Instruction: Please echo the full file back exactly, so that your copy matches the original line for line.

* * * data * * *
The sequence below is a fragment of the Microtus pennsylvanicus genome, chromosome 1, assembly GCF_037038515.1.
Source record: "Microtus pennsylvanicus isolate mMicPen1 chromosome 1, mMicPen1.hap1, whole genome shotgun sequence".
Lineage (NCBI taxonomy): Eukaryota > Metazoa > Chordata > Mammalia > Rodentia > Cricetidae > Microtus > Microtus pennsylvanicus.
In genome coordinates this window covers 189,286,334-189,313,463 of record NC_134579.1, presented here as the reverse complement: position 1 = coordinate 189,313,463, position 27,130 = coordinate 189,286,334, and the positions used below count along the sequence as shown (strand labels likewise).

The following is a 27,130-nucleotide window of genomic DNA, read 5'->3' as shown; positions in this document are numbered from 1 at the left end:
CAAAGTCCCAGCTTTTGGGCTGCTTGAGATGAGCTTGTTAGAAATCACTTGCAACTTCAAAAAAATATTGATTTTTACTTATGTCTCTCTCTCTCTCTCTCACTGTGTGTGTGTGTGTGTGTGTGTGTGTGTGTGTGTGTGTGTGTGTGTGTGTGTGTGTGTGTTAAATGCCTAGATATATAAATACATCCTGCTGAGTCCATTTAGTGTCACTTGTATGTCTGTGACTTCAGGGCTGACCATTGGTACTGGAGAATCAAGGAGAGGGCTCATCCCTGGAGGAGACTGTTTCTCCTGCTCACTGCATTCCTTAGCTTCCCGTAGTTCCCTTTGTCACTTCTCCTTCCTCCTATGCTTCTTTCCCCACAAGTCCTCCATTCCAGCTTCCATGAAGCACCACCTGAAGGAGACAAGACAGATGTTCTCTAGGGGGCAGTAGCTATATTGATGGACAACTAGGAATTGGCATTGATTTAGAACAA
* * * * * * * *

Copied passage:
The sequence below is a fragment of the Microtus pennsylvanicus genome, chromosome 1, assembly GCF_037038515.1.
Source record: "Microtus pennsylvanicus isolate mMicPen1 chromosome 1, mMicPen1.hap1, whole genome shotgun sequence".
Lineage (NCBI taxonomy): Eukaryota > Metazoa > Chordata > Mammalia > Rodentia > Cricetidae > Microtus > Microtus pennsylvanicus.
In genome coordinates this window covers 189,286,334-189,313,463 of record NC_134579.1, presented here as the reverse complement: position 1 = coordinate 189,313,463, position 27,130 = coordinate 189,286,334, and the positions used below count along the sequence as shown (strand labels likewise).

The following is a 27,130-nucleotide window of genomic DNA, read 5'->3' as shown; positions in this document are numbered from 1 at the left end:
CAAAGTCCCAGCTTTTGGGCTGCTTGAGATGAGCTTGTTAGAAATCACTTGCAACTTCAAAAAAATATTGATTTTTACTTATGTCTCTCTCTCTCTCTCTCACTGTGTGTGTGTGTGTGTGTGTGTGTGTGTGTGTGTGTGTGTGTGTGTGTGTGTGTGTGTGTTAAATGCCTAGATATATAAATACATCCTGCTGAGTCCATTTAGTGTCACTTGTATGTCTGTGACTTCAGGGCTGACCATTGGTACTGGAGAATCAAGGAGAGGGCTCATCCCTGGAGGAGACTGTTTCTCCTGCTCACTGCATTCCTTAGCTTCCCGTAGTTCCCTTTGTCACTTCTCCTTCCTCCTATGCTTCTTTCCCCACAAGTCCTCCATTCCAGCTTCCATGAAGCACCACCTGAAGGAGACAAGACAGATGTTCTCTAGGGGGCAGTAGCTATATTGATGGACAACTAGGAATTGGCATTGATTTAGAACAA